5. Single Responsibility

The single responsibility principle states that every class or module in a program should only provide one specific functionality. As Robert C. Martin puts it, "A class should have only one reason to change."

Classes and modules often start off this way. Be careful not to add too many responsibilities as classes get more complicated. Refactor and break them up into smaller classes and modules.

The consequence of overloading classes is twofold. First, it complicates debugging when you're trying to isolate a certain module for troubleshooting. Second, it becomes more difficult to create additional functionality for a specific module. Good programming principles prevent these problems before they become problems to deal with.

6. Separation of Concerns

The separation of concerns concept is an abstract version of the single responsibility principle. This idea states that a program should be designed with different containers, and these containers should not have access to each other.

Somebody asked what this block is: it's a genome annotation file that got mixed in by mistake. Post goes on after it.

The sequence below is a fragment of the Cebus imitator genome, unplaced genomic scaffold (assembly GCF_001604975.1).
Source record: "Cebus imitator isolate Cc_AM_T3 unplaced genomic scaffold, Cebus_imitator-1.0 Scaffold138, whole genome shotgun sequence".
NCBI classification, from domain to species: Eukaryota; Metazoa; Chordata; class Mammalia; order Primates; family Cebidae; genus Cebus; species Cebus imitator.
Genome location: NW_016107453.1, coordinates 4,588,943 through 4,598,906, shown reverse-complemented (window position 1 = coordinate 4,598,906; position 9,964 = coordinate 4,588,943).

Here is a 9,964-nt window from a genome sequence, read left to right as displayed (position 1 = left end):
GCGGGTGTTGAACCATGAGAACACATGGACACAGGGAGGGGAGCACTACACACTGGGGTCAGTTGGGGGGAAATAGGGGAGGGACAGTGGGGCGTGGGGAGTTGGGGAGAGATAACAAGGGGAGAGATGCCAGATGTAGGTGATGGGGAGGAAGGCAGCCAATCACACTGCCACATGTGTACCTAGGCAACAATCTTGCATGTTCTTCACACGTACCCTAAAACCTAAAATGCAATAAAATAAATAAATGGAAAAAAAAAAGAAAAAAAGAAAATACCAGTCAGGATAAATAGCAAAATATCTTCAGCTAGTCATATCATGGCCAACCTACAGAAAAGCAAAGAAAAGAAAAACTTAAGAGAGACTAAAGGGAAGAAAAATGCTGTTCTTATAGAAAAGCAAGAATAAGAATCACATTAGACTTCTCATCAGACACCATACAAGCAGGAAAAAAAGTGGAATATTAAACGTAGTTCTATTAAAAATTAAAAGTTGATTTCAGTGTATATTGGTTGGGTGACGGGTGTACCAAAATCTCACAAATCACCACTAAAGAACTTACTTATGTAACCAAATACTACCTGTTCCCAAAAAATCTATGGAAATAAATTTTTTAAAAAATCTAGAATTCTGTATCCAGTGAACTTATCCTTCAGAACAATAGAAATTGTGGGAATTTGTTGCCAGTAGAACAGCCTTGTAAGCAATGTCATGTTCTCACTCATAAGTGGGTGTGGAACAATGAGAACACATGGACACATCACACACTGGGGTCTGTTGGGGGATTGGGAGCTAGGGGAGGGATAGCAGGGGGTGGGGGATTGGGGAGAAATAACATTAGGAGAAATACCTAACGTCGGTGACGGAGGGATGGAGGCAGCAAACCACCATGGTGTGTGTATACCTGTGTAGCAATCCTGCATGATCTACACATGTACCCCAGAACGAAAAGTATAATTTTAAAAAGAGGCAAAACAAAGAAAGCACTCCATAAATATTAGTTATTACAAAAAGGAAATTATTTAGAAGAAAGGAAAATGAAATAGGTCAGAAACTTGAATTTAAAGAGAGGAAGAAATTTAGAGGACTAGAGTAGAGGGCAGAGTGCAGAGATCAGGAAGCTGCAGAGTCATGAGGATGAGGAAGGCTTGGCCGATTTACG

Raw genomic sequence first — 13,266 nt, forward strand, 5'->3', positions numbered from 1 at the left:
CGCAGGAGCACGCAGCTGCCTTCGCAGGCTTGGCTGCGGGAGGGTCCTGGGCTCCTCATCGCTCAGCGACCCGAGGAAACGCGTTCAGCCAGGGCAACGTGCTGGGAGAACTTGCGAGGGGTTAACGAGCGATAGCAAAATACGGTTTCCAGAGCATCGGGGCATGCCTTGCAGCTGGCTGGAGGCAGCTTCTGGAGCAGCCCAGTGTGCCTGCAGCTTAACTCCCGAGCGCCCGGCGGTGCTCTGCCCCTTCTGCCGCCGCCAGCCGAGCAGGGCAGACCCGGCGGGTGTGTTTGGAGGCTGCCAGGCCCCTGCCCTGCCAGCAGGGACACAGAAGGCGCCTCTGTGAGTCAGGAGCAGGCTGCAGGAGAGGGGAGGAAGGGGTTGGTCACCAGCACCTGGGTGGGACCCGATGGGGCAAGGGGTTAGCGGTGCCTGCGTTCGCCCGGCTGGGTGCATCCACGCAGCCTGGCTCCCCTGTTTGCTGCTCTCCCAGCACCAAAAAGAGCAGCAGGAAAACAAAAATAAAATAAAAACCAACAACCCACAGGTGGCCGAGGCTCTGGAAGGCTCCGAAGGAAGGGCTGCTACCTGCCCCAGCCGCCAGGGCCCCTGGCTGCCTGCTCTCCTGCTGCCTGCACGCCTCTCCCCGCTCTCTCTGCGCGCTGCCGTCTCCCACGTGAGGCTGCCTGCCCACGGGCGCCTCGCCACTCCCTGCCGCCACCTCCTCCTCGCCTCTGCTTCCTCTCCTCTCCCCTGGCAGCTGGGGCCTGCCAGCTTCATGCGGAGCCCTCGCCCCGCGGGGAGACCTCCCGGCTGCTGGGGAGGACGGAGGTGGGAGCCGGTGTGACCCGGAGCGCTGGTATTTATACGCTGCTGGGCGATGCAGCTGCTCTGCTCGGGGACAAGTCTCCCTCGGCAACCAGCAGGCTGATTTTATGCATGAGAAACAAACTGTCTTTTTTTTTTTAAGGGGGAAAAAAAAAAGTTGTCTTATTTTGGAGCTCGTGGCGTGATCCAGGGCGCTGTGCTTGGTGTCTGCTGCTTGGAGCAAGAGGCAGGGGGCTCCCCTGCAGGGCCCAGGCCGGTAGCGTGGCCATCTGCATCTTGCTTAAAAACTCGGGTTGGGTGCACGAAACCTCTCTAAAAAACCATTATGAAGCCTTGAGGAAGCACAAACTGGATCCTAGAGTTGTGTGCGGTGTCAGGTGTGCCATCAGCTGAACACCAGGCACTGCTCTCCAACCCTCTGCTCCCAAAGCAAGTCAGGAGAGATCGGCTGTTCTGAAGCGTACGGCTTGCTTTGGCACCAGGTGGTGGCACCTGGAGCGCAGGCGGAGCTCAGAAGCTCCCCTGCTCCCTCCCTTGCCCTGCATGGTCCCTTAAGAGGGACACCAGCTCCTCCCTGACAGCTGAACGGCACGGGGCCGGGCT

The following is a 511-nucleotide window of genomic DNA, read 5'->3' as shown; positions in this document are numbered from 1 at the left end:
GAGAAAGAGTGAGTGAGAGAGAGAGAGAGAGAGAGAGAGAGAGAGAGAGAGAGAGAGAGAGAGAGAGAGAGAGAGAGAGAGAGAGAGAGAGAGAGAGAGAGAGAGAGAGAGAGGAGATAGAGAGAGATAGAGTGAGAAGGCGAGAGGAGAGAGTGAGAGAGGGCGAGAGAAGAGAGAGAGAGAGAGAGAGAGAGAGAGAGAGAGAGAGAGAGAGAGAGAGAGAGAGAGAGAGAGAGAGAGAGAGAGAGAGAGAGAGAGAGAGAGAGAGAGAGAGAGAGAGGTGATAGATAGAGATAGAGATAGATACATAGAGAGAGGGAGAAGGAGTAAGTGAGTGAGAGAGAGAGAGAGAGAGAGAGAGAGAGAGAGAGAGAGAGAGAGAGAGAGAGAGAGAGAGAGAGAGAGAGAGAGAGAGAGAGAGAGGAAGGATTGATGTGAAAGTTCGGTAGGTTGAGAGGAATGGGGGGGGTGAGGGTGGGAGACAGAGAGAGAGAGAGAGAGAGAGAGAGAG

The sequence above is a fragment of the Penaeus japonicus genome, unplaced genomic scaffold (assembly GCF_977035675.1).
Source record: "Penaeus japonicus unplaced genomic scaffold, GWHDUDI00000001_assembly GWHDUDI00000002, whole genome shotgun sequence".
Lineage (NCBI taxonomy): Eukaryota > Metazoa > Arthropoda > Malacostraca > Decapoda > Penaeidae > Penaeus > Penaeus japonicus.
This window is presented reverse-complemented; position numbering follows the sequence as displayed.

A well-known example of this is the model-view-controller (MVC) design. MVC separates a program into three distinct areas: the data (model), the logic (controller), and what the page displays (view). Variations of MVC are common in today's most popular web frameworks.

For example, the code that handles the database doesn't need to know how to render the data in the browser. The rendering code takes input from the user, but the logic code handles the processing. Each piece of code is completely independent.